Singaporean company divests Myanmar business

After Kirin announced an end to its Tatmadaw (Myanmar military) beer partnership, the military also lost its partner in the country’s largest cigarette company.

Singaporean tycoon Lim Kaling, co-founder of Hong Kong gaming firm Razer, announced that he will divest from a company that owns 49% stake in Virginia Tobacco Company, which he shares with the Tatmadaw-backed Myanma Economic Holdings Ltd. (MEHL). Kaling’s announcement followed an online petition by the group Justice for Myanmar urging him to cut his Myanmar ties.

“Recent events there cause me grave concern… I have decided to exit my investment in Myanmar, disposing of my one-third stake in the joint venture that owns RMH Singapore Pte Ltd,” Kaling said in a statement, referring to MEHL’s partner company.

Puma Energy, a Singaporean company with a monopoly on providing airplane fuel in Myanmar in a JV with the Ministry of Electricity and Energy, also released a statement on the 10th saying it “has decided to suspend all operations in Myanmar in the current situation to protect the safety and security of (our) employees and partners.”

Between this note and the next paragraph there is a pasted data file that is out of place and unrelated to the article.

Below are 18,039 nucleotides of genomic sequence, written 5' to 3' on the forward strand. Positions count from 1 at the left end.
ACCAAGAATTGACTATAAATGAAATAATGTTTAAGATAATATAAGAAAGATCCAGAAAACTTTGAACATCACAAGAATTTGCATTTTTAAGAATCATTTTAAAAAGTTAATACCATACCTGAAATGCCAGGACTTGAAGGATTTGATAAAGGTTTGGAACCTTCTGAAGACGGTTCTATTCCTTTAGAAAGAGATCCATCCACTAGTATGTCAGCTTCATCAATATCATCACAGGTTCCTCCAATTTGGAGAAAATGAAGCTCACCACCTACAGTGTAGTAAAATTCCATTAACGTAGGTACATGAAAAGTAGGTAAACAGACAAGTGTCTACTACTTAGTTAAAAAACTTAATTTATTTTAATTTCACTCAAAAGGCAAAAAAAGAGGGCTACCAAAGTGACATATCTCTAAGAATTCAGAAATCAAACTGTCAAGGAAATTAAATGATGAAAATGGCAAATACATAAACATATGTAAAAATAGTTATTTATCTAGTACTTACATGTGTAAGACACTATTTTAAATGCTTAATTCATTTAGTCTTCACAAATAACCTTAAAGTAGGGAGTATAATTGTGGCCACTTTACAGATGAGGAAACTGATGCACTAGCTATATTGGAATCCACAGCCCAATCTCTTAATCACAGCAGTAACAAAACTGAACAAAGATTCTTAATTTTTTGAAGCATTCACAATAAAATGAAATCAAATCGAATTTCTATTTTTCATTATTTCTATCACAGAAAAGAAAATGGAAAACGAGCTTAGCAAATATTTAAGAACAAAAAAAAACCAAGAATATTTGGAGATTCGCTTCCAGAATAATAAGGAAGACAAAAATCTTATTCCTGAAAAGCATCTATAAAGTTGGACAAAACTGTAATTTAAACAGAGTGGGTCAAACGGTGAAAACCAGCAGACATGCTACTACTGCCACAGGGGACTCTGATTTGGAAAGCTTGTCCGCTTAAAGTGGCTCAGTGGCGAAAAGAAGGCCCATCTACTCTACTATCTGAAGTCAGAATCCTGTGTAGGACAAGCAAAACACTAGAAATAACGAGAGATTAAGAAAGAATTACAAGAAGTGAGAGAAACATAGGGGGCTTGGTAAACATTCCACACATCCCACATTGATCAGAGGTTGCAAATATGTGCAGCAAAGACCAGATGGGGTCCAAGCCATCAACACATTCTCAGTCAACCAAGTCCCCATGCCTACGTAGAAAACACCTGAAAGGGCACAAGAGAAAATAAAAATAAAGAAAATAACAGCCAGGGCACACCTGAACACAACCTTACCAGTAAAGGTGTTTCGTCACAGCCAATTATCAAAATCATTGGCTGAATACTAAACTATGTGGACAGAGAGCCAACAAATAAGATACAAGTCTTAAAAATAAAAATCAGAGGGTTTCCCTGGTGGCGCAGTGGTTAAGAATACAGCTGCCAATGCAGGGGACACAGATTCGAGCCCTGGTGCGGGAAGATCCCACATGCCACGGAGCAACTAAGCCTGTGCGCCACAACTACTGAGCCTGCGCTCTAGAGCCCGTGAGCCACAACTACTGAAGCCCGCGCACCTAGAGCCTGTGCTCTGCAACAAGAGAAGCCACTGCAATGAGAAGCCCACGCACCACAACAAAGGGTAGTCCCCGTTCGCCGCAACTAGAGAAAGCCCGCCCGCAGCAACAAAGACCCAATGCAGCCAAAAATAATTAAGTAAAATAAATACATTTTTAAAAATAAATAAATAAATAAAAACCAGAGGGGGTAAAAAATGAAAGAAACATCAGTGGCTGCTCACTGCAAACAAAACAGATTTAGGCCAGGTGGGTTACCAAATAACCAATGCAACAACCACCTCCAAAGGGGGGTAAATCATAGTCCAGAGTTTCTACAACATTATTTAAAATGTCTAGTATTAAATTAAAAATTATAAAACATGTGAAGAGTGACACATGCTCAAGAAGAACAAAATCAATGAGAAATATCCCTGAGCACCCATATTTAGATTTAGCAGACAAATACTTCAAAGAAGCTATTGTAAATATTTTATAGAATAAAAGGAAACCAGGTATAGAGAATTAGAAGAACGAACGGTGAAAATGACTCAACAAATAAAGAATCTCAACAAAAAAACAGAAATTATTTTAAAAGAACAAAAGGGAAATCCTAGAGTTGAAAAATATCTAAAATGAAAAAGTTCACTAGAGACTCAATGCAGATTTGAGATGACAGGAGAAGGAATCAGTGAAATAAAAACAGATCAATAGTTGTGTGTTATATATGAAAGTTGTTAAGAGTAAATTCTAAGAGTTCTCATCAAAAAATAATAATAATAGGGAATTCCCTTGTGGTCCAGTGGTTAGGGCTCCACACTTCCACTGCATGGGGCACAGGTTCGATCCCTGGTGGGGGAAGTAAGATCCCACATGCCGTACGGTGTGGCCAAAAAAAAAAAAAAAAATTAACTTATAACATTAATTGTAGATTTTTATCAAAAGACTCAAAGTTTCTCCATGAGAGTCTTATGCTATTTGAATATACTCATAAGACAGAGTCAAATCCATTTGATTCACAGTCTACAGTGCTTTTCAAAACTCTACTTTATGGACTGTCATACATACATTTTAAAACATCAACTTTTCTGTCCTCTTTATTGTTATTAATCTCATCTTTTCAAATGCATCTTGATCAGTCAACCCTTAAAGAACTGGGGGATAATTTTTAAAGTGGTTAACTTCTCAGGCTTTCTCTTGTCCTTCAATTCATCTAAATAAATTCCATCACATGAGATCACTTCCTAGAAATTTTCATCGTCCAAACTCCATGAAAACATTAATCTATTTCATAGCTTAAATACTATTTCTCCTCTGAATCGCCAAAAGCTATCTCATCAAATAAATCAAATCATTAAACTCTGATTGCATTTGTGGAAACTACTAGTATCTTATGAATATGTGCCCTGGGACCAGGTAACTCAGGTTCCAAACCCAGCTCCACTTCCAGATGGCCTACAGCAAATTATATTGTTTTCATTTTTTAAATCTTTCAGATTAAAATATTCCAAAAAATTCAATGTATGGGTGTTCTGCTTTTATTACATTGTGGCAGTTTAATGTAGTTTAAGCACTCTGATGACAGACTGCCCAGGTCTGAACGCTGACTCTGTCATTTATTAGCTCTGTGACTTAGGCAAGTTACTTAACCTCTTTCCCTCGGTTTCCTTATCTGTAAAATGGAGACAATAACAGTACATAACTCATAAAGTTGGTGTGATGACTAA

These operations freeze and other high-profile divestments, including from Kirin and, potentially, Thai developer Amata, have caused pundits to predict a domino-effect of foreign departures. “[The trend] will definitely get bigger as these corporations get on board the leave-first-and-ask-questions-later bandwagon,” Justin Tang, head of Asian research at United First Partners in Singapore, told Bloomberg in a report that also mentioned a series of newly-minted deals, such as CVC Capital Partners’ recent USD 700 million acquisition of Irrawaddy Green Towers, wondering if recent events would leave them intact.

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